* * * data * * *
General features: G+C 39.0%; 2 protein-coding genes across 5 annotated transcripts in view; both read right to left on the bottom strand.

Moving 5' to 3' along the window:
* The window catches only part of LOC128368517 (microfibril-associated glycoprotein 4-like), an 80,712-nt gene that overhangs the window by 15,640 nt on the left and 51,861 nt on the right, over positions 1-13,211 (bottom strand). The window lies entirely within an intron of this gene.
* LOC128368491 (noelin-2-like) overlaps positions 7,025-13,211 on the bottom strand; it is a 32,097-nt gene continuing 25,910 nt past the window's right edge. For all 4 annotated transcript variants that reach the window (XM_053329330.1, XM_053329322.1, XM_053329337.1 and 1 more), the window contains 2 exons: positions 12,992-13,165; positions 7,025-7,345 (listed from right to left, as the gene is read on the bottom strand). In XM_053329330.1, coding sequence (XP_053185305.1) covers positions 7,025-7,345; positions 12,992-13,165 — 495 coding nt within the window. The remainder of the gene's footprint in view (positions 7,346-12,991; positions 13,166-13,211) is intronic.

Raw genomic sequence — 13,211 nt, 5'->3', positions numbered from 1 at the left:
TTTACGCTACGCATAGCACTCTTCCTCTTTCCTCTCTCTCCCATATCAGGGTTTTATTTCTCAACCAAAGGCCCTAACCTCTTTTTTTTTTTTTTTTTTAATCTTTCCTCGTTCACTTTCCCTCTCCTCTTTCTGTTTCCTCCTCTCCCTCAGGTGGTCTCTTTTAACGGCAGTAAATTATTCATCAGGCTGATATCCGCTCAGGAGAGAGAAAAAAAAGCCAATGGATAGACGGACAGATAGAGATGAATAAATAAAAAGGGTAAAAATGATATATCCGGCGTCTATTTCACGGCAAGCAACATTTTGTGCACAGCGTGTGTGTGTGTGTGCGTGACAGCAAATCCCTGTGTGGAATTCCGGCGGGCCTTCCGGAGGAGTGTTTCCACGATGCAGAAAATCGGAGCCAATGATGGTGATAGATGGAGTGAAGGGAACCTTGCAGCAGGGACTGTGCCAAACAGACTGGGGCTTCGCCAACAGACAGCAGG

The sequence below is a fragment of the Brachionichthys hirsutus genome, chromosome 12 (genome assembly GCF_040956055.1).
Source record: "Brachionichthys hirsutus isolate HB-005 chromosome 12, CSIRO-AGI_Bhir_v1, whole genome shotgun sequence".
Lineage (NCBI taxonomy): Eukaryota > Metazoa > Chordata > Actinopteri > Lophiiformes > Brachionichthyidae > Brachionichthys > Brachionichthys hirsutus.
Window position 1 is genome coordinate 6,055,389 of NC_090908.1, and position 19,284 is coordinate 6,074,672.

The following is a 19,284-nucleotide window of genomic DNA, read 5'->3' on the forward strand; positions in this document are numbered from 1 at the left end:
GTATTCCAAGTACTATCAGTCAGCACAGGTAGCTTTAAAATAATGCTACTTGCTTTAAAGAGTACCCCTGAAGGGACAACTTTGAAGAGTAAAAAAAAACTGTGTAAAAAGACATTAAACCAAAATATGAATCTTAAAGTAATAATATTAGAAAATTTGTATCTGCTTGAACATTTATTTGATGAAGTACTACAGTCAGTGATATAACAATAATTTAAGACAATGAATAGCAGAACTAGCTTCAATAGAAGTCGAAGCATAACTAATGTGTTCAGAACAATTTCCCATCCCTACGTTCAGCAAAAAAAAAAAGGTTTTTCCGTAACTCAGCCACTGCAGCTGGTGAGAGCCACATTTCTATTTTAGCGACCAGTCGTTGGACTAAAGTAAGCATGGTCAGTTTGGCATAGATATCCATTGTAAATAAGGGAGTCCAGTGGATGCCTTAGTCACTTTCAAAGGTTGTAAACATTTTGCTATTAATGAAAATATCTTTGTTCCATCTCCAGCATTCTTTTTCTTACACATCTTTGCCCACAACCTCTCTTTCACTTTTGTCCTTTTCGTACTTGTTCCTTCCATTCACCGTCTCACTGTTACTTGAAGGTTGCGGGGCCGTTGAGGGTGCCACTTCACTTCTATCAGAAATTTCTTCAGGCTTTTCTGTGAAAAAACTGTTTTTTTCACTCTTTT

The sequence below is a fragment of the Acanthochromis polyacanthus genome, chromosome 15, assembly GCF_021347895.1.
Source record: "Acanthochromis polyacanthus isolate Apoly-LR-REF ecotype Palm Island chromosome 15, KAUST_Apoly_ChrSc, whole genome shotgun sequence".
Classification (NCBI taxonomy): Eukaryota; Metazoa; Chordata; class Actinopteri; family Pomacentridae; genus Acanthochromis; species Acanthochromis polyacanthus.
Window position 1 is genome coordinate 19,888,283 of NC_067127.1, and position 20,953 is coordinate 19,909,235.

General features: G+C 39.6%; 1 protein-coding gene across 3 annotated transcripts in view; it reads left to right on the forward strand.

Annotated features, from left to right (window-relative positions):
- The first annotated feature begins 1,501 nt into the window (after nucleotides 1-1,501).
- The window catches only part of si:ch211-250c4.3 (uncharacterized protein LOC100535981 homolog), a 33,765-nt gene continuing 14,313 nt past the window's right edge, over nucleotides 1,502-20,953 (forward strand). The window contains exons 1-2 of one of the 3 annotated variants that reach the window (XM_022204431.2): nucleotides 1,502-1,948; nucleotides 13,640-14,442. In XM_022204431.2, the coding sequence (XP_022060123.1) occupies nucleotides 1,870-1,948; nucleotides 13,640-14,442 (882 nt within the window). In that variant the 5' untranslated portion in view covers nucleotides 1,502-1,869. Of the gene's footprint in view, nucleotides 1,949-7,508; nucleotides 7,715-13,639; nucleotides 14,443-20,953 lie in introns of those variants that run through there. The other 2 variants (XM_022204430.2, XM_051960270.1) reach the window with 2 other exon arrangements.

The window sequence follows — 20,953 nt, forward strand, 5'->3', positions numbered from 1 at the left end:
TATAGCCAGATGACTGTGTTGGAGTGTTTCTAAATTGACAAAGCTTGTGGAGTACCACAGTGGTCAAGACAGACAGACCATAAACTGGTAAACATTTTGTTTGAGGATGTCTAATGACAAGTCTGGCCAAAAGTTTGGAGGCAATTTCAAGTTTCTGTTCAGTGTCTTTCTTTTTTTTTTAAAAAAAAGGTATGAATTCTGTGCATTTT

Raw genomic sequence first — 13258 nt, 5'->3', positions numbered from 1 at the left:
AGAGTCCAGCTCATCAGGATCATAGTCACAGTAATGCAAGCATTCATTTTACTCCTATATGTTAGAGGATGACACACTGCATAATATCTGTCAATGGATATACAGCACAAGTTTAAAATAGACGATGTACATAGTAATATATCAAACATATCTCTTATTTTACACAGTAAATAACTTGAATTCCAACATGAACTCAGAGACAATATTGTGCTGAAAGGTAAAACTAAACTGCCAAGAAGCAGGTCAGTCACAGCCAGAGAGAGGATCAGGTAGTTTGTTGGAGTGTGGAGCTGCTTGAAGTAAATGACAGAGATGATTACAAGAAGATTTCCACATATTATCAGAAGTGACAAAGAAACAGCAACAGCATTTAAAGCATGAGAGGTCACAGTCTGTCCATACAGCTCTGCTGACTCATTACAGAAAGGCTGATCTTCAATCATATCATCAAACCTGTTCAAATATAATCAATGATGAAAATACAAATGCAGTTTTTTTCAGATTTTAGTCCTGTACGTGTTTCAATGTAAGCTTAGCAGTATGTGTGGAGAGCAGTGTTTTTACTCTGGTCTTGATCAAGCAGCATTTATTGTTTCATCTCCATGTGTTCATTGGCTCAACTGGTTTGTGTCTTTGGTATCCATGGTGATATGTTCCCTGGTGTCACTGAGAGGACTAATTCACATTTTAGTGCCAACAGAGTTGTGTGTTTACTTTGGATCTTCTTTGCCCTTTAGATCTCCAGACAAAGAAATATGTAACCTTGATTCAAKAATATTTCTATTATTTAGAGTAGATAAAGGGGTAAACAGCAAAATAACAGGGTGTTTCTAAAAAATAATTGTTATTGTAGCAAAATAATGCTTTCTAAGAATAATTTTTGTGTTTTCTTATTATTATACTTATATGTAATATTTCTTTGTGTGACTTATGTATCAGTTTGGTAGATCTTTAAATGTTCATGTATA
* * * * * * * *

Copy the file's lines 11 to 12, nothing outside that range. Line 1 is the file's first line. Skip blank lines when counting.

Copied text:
The following is a 19,284-nucleotide window of genomic DNA, read 5'->3' on the forward strand; positions in this document are numbered from 1 at the left end:
GTATTCCAAGTACTATCAGTCAGCACAGGTAGCTTTAAAATAATGCTACTTGCTTTAAAGAGTACCCCTGAAGGGACAACTTTGAAGAGTAAAAAAAAACTGTGTAAAAAGACATTAAACCAAAATATGAATCTTAAAGTAATAATATTAGAAAATTTGTATCTGCTTGAACATTTATTTGATGAAGTACTACAGTCAGTGATATAACAATAATTTAAGACAATGAATAGCAGAACTAGCTTCAATAGAAGTCGAAGCATAACTAATGTGTTCAGAACAATTTCCCATCCCTACGTTCAGCAAAAAAAAAAAGGTTTTTCCGTAACTCAGCCACTGCAGCTGGTGAGAGCCACATTTCTATTTTAGCGACCAGTCGTTGGACTAAAGTAAGCATGGTCAGTTTGGCATAGATATCCATTGTAAATAAGGGAGTCCAGTGGATGCCTTAGTCACTTTCAAAGGTTGTAAACATTTTGCTATTAATGAAAATATCTTTGTTCCATCTCCAGCATTCTTTTTCTTACACATCTTTGCCCACAACCTCTCTTTCACTTTTGTCCTTTTCGTACTTGTTCCTTCCATTCACCGTCTCACTGTTACTTGAAGGTTGCGGGGCCGTTGAGGGTGCCACTTCACTTCTATCAGAAATTTCTTCAGGCTTTTCTGTGAAAAAACTGTTTTTTTCACTCTTTT